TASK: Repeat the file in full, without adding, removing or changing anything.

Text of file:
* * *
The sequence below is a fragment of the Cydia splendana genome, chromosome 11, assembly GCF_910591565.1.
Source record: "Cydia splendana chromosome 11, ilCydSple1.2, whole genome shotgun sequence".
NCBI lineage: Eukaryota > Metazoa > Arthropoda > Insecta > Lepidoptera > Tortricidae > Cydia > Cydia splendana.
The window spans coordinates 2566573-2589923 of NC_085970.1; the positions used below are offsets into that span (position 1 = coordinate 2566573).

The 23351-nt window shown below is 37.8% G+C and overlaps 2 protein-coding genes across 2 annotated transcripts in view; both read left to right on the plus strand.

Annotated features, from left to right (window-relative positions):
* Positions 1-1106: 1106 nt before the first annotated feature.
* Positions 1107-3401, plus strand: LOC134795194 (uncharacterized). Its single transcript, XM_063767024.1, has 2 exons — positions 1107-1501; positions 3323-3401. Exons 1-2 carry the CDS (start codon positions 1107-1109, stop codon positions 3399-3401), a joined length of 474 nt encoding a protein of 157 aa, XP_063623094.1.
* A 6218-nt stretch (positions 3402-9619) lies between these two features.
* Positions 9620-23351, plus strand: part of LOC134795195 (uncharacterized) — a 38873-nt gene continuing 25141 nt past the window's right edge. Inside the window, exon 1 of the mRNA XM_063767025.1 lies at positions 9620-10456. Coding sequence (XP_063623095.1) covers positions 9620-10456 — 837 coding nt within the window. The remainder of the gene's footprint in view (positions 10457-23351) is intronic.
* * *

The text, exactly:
The sequence below is a fragment of the Cydia splendana genome, chromosome 11, assembly GCF_910591565.1.
Source record: "Cydia splendana chromosome 11, ilCydSple1.2, whole genome shotgun sequence".
NCBI lineage: Eukaryota > Metazoa > Arthropoda > Insecta > Lepidoptera > Tortricidae > Cydia > Cydia splendana.
The window spans coordinates 2566573-2589923 of NC_085970.1; the positions used below are offsets into that span (position 1 = coordinate 2566573).

The 23351-nt window shown below is 37.8% G+C and overlaps 2 protein-coding genes across 2 annotated transcripts in view; both read left to right on the plus strand.

Annotated features, from left to right (window-relative positions):
* Positions 1-1106: 1106 nt before the first annotated feature.
* Positions 1107-3401, plus strand: LOC134795194 (uncharacterized). Its single transcript, XM_063767024.1, has 2 exons — positions 1107-1501; positions 3323-3401. Exons 1-2 carry the CDS (start codon positions 1107-1109, stop codon positions 3399-3401), a joined length of 474 nt encoding a protein of 157 aa, XP_063623094.1.
* A 6218-nt stretch (positions 3402-9619) lies between these two features.
* Positions 9620-23351, plus strand: part of LOC134795195 (uncharacterized) — a 38873-nt gene continuing 25141 nt past the window's right edge. Inside the window, exon 1 of the mRNA XM_063767025.1 lies at positions 9620-10456. Coding sequence (XP_063623095.1) covers positions 9620-10456 — 837 coding nt within the window. The remainder of the gene's footprint in view (positions 10457-23351) is intronic.